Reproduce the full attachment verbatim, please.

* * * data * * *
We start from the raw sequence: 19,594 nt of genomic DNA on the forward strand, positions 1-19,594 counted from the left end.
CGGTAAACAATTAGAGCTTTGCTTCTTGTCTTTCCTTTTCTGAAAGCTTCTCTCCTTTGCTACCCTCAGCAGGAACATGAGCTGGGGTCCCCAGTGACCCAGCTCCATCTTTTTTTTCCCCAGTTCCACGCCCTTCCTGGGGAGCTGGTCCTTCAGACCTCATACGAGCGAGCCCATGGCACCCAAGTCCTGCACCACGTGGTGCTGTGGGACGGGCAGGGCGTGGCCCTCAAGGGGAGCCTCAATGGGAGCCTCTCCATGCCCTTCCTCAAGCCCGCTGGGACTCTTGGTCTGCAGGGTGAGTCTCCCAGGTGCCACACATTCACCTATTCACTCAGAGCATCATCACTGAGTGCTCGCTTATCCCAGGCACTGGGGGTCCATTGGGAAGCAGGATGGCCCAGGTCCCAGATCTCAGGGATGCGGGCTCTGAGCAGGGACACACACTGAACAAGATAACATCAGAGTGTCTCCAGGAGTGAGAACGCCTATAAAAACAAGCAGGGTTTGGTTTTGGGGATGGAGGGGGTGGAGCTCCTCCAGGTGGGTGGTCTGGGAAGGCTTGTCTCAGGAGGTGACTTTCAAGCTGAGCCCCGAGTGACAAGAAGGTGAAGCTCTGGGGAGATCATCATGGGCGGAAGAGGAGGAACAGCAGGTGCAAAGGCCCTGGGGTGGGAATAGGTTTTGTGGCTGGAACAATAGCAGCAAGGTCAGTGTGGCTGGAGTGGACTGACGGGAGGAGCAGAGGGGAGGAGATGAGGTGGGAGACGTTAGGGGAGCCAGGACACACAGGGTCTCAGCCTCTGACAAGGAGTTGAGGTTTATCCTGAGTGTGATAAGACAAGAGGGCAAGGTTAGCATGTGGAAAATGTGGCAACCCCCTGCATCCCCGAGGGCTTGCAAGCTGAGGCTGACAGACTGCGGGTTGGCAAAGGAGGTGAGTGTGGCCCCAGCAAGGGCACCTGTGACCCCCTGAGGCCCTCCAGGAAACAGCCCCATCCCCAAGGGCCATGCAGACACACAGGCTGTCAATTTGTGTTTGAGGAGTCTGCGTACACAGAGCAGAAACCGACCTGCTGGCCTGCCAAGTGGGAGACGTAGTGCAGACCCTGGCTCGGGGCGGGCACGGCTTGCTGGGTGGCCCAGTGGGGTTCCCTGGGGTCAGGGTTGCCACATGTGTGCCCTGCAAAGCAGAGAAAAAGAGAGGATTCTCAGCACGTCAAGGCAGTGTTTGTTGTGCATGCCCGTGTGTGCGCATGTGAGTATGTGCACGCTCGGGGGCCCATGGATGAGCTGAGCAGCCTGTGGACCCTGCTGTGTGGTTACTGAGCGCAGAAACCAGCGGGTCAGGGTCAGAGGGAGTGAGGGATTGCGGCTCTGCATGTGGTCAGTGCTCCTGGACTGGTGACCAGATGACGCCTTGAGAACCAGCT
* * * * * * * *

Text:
We start from the raw sequence: 19,594 nt of genomic DNA on the forward strand, positions 1-19,594 counted from the left end.
CGGTAAACAATTAGAGCTTTGCTTCTTGTCTTTCCTTTTCTGAAAGCTTCTCTCCTTTGCTACCCTCAGCAGGAACATGAGCTGGGGTCCCCAGTGACCCAGCTCCATCTTTTTTTTCCCCAGTTCCACGCCCTTCCTGGGGAGCTGGTCCTTCAGACCTCATACGAGCGAGCCCATGGCACCCAAGTCCTGCACCACGTGGTGCTGTGGGACGGGCAGGGCGTGGCCCTCAAGGGGAGCCTCAATGGGAGCCTCTCCATGCCCTTCCTCAAGCCCGCTGGGACTCTTGGTCTGCAGGGTGAGTCTCCCAGGTGCCACACATTCACCTATTCACTCAGAGCATCATCACTGAGTGCTCGCTTATCCCAGGCACTGGGGGTCCATTGGGAAGCAGGATGGCCCAGGTCCCAGATCTCAGGGATGCGGGCTCTGAGCAGGGACACACACTGAACAAGATAACATCAGAGTGTCTCCAGGAGTGAGAACGCCTATAAAAACAAGCAGGGTTTGGTTTTGGGGATGGAGGGGGTGGAGCTCCTCCAGGTGGGTGGTCTGGGAAGGCTTGTCTCAGGAGGTGACTTTCAAGCTGAGCCCCGAGTGACAAGAAGGTGAAGCTCTGGGGAGATCATCATGGGCGGAAGAGGAGGAACAGCAGGTGCAAAGGCCCTGGGGTGGGAATAGGTTTTGTGGCTGGAACAATAGCAGCAAGGTCAGTGTGGCTGGAGTGGACTGACGGGAGGAGCAGAGGGGAGGAGATGAGGTGGGAGACGTTAGGGGAGCCAGGACACACAGGGTCTCAGCCTCTGACAAGGAGTTGAGGTTTATCCTGAGTGTGATAAGACAAGAGGGCAAGGTTAGCATGTGGAAAATGTGGCAACCCCCTGCATCCCCGAGGGCTTGCAAGCTGAGGCTGACAGACTGCGGGTTGGCAAAGGAGGTGAGTGTGGCCCCAGCAAGGGCACCTGTGACCCCCTGAGGCCCTCCAGGAAACAGCCCCATCCCCAAGGGCCATGCAGACACACAGGCTGTCAATTTGTGTTTGAGGAGTCTGCGTACACAGAGCAGAAACCGACCTGCTGGCCTGCCAAGTGGGAGACGTAGTGCAGACCCTGGCTCGGGGCGGGCACGGCTTGCTGGGTGGCCCAGTGGGGTTCCCTGGGGTCAGGGTTGCCACATGTGTGCCCTGCAAAGCAGAGAAAAAGAGAGGATTCTCAGCACGTCAAGGCAGTGTTTGTTGTGCATGCCCGTGTGTGCGCATGTGAGTATGTGCACGCTCGGGGGCCCATGGATGAGCTGAGCAGCCTGTGGACCCTGCTGTGTGGTTACTGAGCGCAGAAACCAGCGGGTCAGGGTCAGAGGGAGTGAGGGATTGCGGCTCTGCATGTGGTCAGTGCTCCTGGACTGGTGACCAGATGACGCCTTGAGAACCAGCT